Kenya offers some of the most spectacular wildlife viewing on the African continent. From coastal plains and mountainous plateaus to bubbling soda lakes and grasslands that stretch into the horizon, the country is host to a rich variety of habitats and wild inhabitants. To protect and monitor them, much of Kenya’s wild-lands are divided up into game reserves, which benefit from funding, special regulations, and dedicated protection. With over 40 parks in the country, however, it can be difficult choosing which ones to visit. To help you plan your safari, we’ve put together this handy guide on the best game reserves to check out in 2020.
Comprising over 1,500 square kilometres of pristine wilderness, the Masai Mara is undoubtedly one of the best places to see wildlife in Kenya. Sitting in the South-West of the country, the reserve encompasses sprawling plains, forests, and rivers.
While all of the Big 5 can be seen within this corner of Kenya, the most spectacular wildlife event is the Great Wildebeest Migration. From the end of July to October, the reserve plays host to up to one and a half million wildebeest as they travel on their annual migration in search of water and fresh pastures. Visitors may see them take their chances against stalking crocodiles as they cross the river Mara, or flee for their lives from hunting lionesses.
Lake Nakuru is just one of eight ‘soda lakes’ to be found in Kenya’s Rift Valley. Taking its name from the Masai term for ‘dusty place’, the lake itself is fairly shallow and inhospitable to most wildlife on account of its highly alkaline waters. These conditions, however, are ideally suited for algae – the principal food source of the lesser flamingo. The best time to see these brightly-coloured birds congregate on the lake is during the dry season (from June to August); the lower waters have a greater salinity during this period, which means an abundance of tasty algae for the flamingos.
Apart from the sight of hundreds of pink birds lining the shore, the Lake Nakuru area more generally holds some special wildlife-viewing opportunities. Due to a concerted conservation effort, for instance, around 150 white rhinos and 50 black rhinos can be found in the park.
Formerly used for ranching during the colonial era, the Laikipia Plateau consists of 9,500 square kilometres of land that extends from the base of Mount Kenya to the Northern Frontier District. The reserve is divided up into a number of conservancies, many of which concern themselves primarily with the protection of elephants. There are around 7,000 of these majestic animals within the reserve, and approximately a third of them undertake an annual migration northwards through age-old routes towards the Samburu Reserve.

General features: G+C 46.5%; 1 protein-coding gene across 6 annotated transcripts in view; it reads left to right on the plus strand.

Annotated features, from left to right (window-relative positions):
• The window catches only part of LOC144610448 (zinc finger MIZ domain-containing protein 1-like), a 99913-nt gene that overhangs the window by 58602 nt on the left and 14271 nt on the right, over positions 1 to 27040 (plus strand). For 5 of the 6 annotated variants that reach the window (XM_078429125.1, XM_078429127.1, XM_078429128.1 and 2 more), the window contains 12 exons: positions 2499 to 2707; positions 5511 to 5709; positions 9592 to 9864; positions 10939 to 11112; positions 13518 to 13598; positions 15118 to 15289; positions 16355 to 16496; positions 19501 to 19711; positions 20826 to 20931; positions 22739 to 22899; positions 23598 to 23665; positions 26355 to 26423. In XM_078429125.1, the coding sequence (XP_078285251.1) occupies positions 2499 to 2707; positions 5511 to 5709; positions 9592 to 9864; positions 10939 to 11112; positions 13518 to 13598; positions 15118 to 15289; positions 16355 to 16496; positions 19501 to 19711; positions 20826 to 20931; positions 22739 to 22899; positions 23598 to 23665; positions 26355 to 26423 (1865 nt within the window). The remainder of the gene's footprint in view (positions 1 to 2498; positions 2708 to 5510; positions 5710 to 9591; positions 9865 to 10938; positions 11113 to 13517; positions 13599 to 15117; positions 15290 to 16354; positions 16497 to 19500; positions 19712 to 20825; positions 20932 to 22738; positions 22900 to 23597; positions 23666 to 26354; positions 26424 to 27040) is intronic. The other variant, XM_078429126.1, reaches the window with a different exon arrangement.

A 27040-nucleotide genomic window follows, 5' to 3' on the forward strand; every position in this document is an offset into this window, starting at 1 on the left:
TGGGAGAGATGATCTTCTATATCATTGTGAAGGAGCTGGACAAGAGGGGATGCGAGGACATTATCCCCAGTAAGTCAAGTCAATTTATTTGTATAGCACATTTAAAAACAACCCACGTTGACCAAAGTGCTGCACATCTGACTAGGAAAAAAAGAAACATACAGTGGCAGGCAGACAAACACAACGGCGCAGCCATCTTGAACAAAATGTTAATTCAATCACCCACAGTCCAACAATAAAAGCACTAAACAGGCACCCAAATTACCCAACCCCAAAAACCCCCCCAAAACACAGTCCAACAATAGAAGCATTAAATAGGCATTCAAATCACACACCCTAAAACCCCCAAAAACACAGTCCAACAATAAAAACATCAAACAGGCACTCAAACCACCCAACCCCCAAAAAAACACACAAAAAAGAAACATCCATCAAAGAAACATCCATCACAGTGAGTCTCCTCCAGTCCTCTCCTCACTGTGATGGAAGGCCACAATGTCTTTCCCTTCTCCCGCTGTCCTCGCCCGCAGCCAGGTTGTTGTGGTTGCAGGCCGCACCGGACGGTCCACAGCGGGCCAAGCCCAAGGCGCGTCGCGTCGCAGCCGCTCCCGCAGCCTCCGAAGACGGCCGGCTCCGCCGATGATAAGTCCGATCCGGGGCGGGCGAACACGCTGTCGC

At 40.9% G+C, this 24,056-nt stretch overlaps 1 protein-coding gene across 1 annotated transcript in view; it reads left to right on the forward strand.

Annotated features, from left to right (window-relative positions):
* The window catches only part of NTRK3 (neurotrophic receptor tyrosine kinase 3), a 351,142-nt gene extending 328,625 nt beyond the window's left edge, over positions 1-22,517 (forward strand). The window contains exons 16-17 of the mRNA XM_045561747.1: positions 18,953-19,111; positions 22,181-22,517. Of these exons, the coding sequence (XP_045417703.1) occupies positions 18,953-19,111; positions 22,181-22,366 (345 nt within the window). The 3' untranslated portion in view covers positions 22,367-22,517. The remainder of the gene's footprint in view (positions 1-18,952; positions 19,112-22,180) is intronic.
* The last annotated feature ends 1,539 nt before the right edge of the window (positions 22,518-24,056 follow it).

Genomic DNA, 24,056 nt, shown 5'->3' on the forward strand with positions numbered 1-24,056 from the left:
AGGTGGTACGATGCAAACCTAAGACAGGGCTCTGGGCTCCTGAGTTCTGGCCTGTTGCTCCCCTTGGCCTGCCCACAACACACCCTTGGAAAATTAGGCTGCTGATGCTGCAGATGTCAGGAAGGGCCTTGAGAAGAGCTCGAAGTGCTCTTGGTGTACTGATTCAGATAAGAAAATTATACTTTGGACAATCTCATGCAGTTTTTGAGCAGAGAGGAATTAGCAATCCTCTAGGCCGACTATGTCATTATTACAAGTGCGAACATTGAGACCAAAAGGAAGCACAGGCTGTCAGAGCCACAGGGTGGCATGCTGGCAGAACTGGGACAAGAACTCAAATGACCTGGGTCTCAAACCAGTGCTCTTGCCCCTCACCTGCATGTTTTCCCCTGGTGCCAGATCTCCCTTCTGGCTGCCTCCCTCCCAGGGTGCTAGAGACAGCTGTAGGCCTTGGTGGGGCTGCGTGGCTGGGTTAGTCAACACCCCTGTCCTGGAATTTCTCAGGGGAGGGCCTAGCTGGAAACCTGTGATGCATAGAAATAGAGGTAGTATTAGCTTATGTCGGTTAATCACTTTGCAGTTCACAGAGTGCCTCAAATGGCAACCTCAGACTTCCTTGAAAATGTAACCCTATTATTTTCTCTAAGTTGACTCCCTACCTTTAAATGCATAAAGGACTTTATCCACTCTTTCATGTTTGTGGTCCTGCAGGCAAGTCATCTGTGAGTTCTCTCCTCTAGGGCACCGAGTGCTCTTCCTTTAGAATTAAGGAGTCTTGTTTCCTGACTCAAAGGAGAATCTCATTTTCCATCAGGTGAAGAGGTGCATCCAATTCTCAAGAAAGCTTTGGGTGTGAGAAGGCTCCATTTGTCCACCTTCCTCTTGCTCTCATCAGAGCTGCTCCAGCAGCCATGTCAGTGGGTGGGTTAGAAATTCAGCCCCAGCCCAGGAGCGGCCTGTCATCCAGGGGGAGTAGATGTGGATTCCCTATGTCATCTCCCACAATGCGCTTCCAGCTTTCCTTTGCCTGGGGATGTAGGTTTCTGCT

Alongside elephants, visitors may also catch a glimpse of the lesser-known Grevy’s Zebra, which is one of Northern Kenya’s key endemic species. The reserve holds around a quarter of the total global population of this endangered species of zebra, which is distinguished from the more widely known plains zebra by narrower stripes, a white belly, dorsal stripe, round ears, and a brown muzzle.
Meru National Park, covering a mere 900 square kilometres, is one of Kenya’s lesser-known reserves. Crisscrossed with as many as 13 rivers, the park is bursting with verdant forest, hidden swamps, and patches of acacia-dotted grassland.
Some visitors to the park may expect to see lions; the book and the later film-adaptation Born Free tells the tale of George and Joy Adamson as they befriended a semi-tame lioness named Elsa in the 1950s. These days, though, it’s more common to see elephants, giraffes and hippos taking advantage of the area’s abundant sources of water.
Another relatively small reserve is Mount Kenya National Park, right in the centre of the country. As one of the tallest mountains in Africa (second only to Kilimanjaro), the snow-capped peak of Mount Kenya stands 5,199 metres above sea level. On and around the slopes of the mountain are pristine glacial tarns, mineral springs, and dense alpine forests.
This high-altitude environment provides a habitat to some of Kenya’s most interesting wildlife. The critically endangered mountain bongo is known to live in the forests of Mount Kenya, but the chances of glimpsing one are very small; it’s estimated that there are only 10-15 animals in the area. Slightly less elusive is the Giant Forest Hog. Weighing in almost 300kg, it’s the largest wild animal in the pig family and sightings are rare.
Kenya is home to many game reserves, all of which offer unique wildlife viewing possibilities. Whether you’re gazing out across the Great Plains of the Masai Mara, surveying the soda lakes of the Great Rift Valley, or stalking through the dense forests of Mount Kenya, you’ll be sure to make memories to last a lifetime.
If you’re looking for a Kenyan wildlife experience without comparisons, take a look at what Governors’ Camp Collection has to offer. We have a number of safari camps across the Masai Mara that bring together old world charm with all the conveniences of modern-day luxury. Tucked within the boundaries of the reserve, visitors gain an unparalleled wildlife experience alongside our expert guides.
(Photo credits: Featured image and image no.3 – William Fortescue)